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Clinton subjected to a different standard

GEORGE E. CURRY | 6/6/2016, 8:32 a.m.
In the larger scheme of things, the long-awaited 83-page report on former Secretary of State Hillary Clinton’s use of a ...
George Curry

(EmergeNewsOnline.com) – In the larger scheme of things, the long-awaited 83-page report on former Secretary of State Hillary Clinton’s use of a private email server by the State Department’s inspector general was no where as damming as the media circus surrounding its release would lead you to believe.

Clearly, she made some poor decisions – which she took far too long to acknowledge – and she ignored repeated suggestions that she dump the private server, with one staffer being sternly told not to bring up the subject again.

A column in Forbes by Charles Tiefer places the controversy in its proper context.

He wrote, “[The report] does not add any new serious charges or adverse facts. And, it shows she was less out of line with her predecessors, notably Colin Powell, than has been charged.”

Tierfer continued, “… To the extent that she is criticized because ‘she did not comply with the Department’s policies that were implemented in accordance with the Federal Records Act,’ the report is making a legal judgment that is not particularly strong. Note how she is not labeled as violating any statute, but rather, a real mouthful of mush – ‘the Department’s policies that were implemented in accordance with the Federal Records Act.’ So we are talking about obscure, dull, bureaucratic policies. Not a criminal statute. Not even a civil statute – just the bureaucratic policies.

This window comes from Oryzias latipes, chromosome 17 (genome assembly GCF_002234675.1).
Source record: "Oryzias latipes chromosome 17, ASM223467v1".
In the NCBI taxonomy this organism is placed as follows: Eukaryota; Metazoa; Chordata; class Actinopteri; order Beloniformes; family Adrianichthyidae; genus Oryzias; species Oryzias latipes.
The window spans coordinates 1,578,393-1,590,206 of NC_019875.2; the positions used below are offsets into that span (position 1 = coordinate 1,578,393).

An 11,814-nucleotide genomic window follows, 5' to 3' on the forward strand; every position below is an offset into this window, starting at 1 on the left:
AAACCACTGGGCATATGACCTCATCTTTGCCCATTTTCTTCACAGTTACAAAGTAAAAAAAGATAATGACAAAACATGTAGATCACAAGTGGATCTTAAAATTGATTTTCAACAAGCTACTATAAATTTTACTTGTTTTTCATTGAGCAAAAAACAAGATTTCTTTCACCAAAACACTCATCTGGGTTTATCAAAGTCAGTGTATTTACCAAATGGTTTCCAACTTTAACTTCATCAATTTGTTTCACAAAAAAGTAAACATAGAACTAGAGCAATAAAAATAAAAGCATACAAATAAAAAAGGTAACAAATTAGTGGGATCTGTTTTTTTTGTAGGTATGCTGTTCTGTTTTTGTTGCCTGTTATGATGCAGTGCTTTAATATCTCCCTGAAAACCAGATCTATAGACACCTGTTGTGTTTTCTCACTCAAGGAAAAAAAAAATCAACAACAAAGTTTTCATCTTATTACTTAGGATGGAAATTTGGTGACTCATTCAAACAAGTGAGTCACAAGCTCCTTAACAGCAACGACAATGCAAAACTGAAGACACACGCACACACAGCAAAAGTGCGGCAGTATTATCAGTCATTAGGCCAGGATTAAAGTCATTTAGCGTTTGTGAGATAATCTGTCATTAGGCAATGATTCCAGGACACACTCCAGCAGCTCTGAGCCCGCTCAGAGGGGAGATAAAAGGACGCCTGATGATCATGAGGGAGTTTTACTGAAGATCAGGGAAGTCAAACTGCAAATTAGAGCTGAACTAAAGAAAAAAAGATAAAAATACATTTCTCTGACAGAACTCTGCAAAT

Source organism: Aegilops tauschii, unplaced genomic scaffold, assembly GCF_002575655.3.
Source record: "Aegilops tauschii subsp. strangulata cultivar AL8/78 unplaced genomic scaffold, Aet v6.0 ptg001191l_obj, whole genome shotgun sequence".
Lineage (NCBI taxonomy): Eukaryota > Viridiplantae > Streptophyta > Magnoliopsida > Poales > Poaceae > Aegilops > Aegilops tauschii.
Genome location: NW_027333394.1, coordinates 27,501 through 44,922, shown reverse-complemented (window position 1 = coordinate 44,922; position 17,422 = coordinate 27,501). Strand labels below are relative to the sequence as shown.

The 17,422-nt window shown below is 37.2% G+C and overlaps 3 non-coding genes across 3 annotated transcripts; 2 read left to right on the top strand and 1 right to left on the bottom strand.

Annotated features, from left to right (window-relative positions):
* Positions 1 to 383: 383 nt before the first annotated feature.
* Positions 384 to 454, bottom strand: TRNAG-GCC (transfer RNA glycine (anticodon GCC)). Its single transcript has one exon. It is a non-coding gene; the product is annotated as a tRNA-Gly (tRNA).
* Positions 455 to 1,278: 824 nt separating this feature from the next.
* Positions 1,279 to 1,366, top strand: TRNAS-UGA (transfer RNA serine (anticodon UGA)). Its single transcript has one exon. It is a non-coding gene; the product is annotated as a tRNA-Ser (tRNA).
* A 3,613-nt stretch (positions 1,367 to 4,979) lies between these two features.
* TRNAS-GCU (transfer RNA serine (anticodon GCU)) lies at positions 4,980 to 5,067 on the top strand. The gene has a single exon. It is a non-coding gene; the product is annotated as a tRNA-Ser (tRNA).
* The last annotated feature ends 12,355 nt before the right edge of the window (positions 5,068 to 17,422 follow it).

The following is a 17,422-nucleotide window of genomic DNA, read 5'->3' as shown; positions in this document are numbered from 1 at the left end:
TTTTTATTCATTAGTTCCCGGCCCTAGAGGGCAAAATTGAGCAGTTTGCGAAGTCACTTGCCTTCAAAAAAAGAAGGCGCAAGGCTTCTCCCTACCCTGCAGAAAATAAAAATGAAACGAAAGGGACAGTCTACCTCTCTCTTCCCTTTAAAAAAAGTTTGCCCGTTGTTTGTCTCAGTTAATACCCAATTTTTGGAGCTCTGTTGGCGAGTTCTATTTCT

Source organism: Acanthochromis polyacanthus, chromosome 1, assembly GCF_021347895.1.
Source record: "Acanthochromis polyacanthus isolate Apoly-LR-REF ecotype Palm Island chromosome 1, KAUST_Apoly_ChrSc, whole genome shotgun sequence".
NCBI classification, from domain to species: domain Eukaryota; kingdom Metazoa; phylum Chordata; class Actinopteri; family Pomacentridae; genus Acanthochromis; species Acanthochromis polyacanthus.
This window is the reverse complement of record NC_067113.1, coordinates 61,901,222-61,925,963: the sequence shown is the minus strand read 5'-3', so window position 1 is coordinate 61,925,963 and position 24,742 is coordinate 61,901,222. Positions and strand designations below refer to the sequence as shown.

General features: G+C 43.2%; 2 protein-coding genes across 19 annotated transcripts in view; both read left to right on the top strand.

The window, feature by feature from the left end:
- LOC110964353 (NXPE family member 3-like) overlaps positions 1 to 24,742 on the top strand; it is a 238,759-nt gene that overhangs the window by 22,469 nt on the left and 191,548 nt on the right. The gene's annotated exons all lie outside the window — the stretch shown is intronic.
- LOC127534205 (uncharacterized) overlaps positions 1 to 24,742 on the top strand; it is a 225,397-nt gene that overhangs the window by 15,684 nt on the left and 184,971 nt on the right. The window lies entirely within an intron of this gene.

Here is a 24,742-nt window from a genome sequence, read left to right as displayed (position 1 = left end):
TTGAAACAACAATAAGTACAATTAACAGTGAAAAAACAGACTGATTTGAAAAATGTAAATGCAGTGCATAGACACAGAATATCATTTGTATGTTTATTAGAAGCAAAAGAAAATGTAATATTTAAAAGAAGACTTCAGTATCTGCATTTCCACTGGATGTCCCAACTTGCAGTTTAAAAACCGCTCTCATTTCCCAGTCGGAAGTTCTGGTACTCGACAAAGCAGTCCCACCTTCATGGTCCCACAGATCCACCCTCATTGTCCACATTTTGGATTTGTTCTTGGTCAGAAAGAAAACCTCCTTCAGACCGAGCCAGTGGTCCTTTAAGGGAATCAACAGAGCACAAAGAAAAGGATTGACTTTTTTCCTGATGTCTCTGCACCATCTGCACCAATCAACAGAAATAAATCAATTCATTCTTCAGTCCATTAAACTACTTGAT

“A report that says so little new against Clinton, amounts to a vindication.”

But you wouldn’t know it by all the “breaking news” stories on cable television, or the newspaper coverage, for that matter.

The Washington Post published a blistering editorial under the headline, “Clinton’s inexcusable, willful disregard for the rules.”

The editorial began, “Hillary Clinton’s use of a private email server while secretary of state from 2009 to 2013 has been justifiably criticized as an error of judgment. What the new report from the State Department inspector general makes clear is that it also was not a casual oversight. Ms. Clinton had plenty of warnings to use official government communications methods, so as to make sure that her records were properly preserved and to minimize cybersecurity risks. She ignored them.”

Keep in mind, as CNN observed, “Experts have said it doesn’t appear Clinton violated federal laws.”

Let’s contrast that to far more serious misconduct during the George W. Bush administration. In 2007, it was disclosed that the Bush administration had created a private internet domain called gwb43.com (for George W. Bush, the 43rd U.S. president) on which they were conducting official government business.

Karl Rove, the White House deputy chief of staff, reportedly used the private account to conduct 95 percent of his communications, ostensibly political matters forbidden by federal law. The account was controlled by the Republican National Committee. Under federal law, the White House is required to maintain all records pertaining to presidential decision-making.

The existence of the server became public when it was discovered that J. Scott Jennings, the White House deputy director of political affairs, had used the account to discuss the firing of one of eight U.S. attorneys dismissed for political reasons.